'gluten' on Serious Eats

Pizza Protips: Gluten and Water

If you ask a baker what protein does in dough, they'll tell you protein forms gluten, the stretchy web that's necessary for making bread (but a less desirable quality in things like cakes). Protein affects the amount of water that flour can absorb. It's thirsty. Dough made with high gluten flour will seem less wet than dough made from flour with a lower gluten content. This can be true even if the same brand of flour is used to make the same dough. While measuring errors are one common problem, even if the measuring is precise, doughs made from the same recipe can feel different. The reason being, protein levels can vary within the same brand of flour. Although brands state the percent of protein on the bag, the numbers fall within a range depending on the manufacturer's tolerances. The true percentages can be significantly different enough to produce very different outcomes. But how much difference does it make? More

Quiz: How Much Do You Know About Vegan Substitutes?

Fried Tofu, a popular vegan substitute. [Photograph: Robyn Lee] Update: This quiz is closed as of August 26, 2013. Say your friend or loved one (or maybe even you) just decided to become a vegan. What happens to the big, buttery birthday cake or cheese pairing for that wine? Do you know much about vegan substitutes? (Does wheat meat mean anything to you?) See how prepared you would be for the new diet. Take the quiz! »... More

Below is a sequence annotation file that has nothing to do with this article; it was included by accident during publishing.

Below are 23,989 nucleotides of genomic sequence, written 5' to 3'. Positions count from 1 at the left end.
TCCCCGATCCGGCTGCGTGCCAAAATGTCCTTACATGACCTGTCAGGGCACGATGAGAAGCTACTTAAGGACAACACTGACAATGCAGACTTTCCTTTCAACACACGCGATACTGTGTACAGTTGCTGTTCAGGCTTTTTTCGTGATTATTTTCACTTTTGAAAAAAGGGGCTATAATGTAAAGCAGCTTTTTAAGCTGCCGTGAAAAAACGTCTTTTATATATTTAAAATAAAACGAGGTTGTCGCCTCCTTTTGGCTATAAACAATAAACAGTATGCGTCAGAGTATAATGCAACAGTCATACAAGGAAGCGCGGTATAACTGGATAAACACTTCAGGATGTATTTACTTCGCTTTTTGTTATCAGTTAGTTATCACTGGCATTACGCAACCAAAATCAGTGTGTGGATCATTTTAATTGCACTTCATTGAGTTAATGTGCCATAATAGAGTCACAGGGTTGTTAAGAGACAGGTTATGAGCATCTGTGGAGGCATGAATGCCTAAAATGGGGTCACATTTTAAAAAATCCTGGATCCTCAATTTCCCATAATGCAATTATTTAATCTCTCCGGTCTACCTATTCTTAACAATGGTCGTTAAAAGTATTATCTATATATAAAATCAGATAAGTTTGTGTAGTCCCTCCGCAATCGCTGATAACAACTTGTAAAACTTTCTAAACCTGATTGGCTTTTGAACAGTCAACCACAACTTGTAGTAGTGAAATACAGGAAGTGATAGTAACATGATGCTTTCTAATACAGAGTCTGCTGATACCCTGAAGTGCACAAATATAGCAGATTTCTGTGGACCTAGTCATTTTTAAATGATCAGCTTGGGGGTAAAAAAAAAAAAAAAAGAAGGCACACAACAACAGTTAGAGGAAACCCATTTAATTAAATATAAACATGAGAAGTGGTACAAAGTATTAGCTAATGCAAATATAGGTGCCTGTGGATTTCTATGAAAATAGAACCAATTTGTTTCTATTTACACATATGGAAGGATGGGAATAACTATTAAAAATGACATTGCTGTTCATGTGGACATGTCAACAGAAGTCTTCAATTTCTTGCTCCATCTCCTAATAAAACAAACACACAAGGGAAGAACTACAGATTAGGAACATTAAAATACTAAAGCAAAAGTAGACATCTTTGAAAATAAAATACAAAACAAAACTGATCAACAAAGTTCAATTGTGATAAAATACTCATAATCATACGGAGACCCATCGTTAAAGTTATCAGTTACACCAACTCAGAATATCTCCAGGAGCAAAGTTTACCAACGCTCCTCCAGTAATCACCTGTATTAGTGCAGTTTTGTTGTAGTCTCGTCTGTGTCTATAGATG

Serious Cheese: Is Blue Cheese Gluten-Free?

Photograph from WordRidden on Flickr Your first reaction to this headline might have been, "What do you mean, is blue cheese gluten-free? Isn't all cheese gluten-free?" Well, the short answer is yes. But blue cheese is a potential corner-case that needs some investigation. The reason is that there are steps in the production process of blue cheese where the potential for cross-contamination of gluten is definitely a possibility. Most people know that the blue in blue cheese is actually mold—penicillium mold to be exact, which during aging breaks down the fats and the proteins in the cheese to change its texture to a silky smooth, and to add depth and piquancy to its flavor. Originally the mold would have... More

A Gluten-Free Mea Culpa

Until I read the article in today's New York Times, I had no idea how many people are limited to gluten-free diets. "Celiac disease (is) an autoimmune disorder affecting about 1 in 100 Americans that can cause serious problems if even a bit of gluten is ingested." One in a hundred!? Yikes! That means that, at any given moment, three million Americans are looking for a tasty gluten-free bite. So today's article on restaurants that have worked hard to make good-tasting gluten-free food offers hope to those people suffering with celiac disease. And a mea culpa here: I am one of those ignorant food writers who have been known to ridicule gluten-free cakes, breads, and pastas when I taste them.... More

The Food Police Turn an Eye Toward Gluten

Pity poor gluten, the stuff that, among (many) other things, gives pizza crusts and bagels their satisfyingly chewiness. It's the latest substance to be hauled in and put in the lineup down at Food Police HQ. As the New York Times notes, there's no doubt that the stuff aggravates celiac disease, but the story also notes that the protein—found in wheat, barley, and rye—may be taking the fall for other issues it has no role in. Dr. Joseph A. Murray, a gastroenterologist at the Mayo Clinic in Rochester, Minn., who specializes in diagnosing and treating celiac disease, says such advice may be misguided. “There’s this ‘go blame gluten’ thing going on,” he said. “It’s difficult to sort out science from... More

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